Former Canadiens captain praises Nick Suzuki

From one captain of the Habs of the past to the current one, a compliment is immense, since the pressure is known.
Vancouver Canucks v Montreal Canadiens
Vancouver Canucks v Montreal Canadiens / Minas Panagiotakis/GettyImages
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The Montreal Canadiens knew they were getting a talented player when they acquired Nick Suzuki from the Vegas Golden Knights.

But a player who would lead the team into a rebuild as the captain, after the team had climbed the mountain and had their fingertips so close to Lord Stanley's cup, that's tough to say. But Suzuki has been everything that Marc Bergevin and the new management group could ever ask for and then some. So it should come as no surprise that the former captain of the Canadiens - Shea Weber has nothing but kind words to describe the Habs captain.

Suzuki was starting his career, establishing himself as an NHLer and Weber's career was on the back nine. Even if he hadn't suffered ailments he played through during the Canadiens 2021 Stanley Cup run, Weber had less time ahead in his career than behind him. With all that experience he has seen many players - both teammates and opponents - come and go, so he has a good feel for those with character that stands out.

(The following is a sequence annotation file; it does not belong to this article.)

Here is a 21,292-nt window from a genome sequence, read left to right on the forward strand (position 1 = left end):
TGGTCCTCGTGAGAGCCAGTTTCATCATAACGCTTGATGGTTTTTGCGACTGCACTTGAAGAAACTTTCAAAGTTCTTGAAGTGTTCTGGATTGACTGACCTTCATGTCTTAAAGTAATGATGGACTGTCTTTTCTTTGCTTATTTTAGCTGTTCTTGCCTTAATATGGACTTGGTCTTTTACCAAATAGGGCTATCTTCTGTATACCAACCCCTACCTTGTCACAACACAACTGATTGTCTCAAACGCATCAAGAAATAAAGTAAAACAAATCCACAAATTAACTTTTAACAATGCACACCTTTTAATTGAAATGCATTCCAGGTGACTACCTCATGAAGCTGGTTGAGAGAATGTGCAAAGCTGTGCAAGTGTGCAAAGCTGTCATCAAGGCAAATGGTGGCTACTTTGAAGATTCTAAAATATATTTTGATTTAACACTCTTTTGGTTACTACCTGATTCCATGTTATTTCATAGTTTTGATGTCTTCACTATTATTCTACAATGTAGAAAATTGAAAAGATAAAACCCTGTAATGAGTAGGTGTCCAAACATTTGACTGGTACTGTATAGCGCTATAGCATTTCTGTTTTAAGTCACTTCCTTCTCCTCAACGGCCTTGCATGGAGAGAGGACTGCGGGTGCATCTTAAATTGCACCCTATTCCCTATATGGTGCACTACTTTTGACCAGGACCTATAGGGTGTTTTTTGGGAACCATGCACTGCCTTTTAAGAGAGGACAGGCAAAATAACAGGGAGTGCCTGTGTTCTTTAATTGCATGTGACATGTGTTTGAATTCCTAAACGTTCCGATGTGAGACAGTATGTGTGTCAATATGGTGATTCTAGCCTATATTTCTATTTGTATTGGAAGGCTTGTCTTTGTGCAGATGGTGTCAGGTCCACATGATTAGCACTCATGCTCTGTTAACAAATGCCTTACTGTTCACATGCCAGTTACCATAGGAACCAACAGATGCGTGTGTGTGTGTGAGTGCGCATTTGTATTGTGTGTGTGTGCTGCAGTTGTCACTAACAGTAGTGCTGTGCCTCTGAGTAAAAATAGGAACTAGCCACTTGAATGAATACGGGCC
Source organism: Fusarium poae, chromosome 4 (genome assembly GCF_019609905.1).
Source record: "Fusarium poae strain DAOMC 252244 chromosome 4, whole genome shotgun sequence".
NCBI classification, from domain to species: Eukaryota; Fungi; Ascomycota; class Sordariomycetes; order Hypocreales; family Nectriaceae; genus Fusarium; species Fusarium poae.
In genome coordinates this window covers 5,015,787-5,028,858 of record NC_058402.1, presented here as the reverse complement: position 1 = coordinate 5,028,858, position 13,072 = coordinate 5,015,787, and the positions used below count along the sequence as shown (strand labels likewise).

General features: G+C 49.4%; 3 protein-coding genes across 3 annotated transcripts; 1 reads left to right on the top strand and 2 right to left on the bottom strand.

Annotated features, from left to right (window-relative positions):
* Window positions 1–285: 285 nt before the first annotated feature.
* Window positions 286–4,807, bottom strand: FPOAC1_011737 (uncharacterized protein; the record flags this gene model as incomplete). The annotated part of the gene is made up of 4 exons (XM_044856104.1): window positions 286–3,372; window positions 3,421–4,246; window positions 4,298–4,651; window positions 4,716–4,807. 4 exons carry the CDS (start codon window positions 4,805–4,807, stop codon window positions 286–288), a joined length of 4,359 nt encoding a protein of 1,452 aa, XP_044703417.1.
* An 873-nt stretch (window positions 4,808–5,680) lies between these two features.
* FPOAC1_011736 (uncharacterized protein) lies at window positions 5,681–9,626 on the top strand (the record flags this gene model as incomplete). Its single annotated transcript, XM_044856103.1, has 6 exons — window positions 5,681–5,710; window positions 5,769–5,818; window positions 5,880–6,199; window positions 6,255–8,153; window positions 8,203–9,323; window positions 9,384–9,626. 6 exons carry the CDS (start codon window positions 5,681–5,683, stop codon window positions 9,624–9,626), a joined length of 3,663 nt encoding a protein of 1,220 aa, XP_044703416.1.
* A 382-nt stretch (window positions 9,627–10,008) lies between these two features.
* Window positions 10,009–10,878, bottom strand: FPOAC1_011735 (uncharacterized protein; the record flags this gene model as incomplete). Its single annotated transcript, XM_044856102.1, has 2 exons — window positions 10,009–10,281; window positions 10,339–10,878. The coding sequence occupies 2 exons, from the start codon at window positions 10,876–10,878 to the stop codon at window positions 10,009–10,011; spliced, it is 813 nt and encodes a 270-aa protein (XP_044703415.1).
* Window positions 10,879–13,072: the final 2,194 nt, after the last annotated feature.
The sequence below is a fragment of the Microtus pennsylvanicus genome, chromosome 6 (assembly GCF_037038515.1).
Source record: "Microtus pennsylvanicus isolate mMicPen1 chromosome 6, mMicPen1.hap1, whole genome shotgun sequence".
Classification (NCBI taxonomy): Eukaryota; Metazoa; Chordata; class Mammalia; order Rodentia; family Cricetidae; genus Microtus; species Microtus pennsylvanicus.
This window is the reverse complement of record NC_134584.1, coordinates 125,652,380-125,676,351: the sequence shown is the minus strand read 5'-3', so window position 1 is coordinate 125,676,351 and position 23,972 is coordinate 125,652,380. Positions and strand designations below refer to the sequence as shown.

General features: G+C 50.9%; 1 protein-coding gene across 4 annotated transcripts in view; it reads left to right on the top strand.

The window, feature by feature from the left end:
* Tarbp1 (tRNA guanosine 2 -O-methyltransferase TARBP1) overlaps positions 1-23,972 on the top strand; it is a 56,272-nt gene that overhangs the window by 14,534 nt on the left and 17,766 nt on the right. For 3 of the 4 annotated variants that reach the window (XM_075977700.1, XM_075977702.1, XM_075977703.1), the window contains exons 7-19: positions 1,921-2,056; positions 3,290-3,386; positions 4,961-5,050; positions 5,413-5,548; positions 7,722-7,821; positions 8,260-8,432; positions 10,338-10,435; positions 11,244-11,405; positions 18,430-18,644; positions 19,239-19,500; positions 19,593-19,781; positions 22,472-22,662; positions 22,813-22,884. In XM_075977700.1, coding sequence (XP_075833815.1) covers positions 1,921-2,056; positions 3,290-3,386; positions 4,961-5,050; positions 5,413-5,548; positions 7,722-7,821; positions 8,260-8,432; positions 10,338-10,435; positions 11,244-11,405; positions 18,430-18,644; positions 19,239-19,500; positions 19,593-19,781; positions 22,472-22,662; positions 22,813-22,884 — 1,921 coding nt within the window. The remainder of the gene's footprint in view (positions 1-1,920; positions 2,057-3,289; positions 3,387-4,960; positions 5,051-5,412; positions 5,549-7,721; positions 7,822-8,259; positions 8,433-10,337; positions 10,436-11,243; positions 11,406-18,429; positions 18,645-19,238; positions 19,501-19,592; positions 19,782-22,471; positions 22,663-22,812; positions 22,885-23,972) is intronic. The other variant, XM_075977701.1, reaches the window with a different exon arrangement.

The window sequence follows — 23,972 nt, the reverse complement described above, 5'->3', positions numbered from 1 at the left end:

Suzuki is a special player, which is why he has such a special role in Montreal

It's obvious that Suzuki is a special human being; otherwise, he would have never been given the distinction of captaincy. His talent has never been questioned, but his poise and leadership while developing his game are special. Sure, he may never be on the same level as Sidney Crosby, Johnathan Toews or Gabriel Landeskog - but they were all given leadership roles for their clubs at a young age, just like Suzuki.

The thing about Suzuki that stands out is that he never seems shaken, every challenge is welcomed with open arms. He isn't afraid to ask questions and absorbs and implements all his lessons into his game to be more effective. Unsurprisingly, he has been a huge part of the growth and success of Cole Caufield and Juraj Slafkovsky.

Entering the season, each of the three had high expectations, internally and externally, and while Slafkovsky and Caufield wobbled out of the gate, Suzuki was solid as a rock. Guiding, teaching and learning on the fly, while having his best season statistically was just another day at the office for the soon-to-be 25-year-old.

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